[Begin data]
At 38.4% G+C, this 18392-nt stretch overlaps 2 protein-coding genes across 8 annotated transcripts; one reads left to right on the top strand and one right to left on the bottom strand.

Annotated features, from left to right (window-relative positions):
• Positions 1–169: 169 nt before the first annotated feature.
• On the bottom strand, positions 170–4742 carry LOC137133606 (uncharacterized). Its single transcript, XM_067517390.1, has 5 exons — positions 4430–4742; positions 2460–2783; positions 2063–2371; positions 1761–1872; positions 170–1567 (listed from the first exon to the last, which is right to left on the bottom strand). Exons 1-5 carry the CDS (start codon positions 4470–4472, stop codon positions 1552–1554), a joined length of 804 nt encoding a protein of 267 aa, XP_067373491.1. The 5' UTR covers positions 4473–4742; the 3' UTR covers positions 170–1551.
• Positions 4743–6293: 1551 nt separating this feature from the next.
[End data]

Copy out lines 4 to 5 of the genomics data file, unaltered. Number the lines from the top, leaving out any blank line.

• On the bottom strand, positions 170–4742 carry LOC137133606 (uncharacterized). Its single transcript, XM_067517390.1, has 5 exons — positions 4430–4742; positions 2460–2783; positions 2063–2371; positions 1761–1872; positions 170–1567 (listed from the first exon to the last, which is right to left on the bottom strand). Exons 1-5 carry the CDS (start codon positions 4470–4472, stop codon positions 1552–1554), a joined length of 804 nt encoding a protein of 267 aa, XP_067373491.1. The 5' UTR covers positions 4473–4742; the 3' UTR covers positions 170–1551.
• Positions 4743–6293: 1551 nt separating this feature from the next.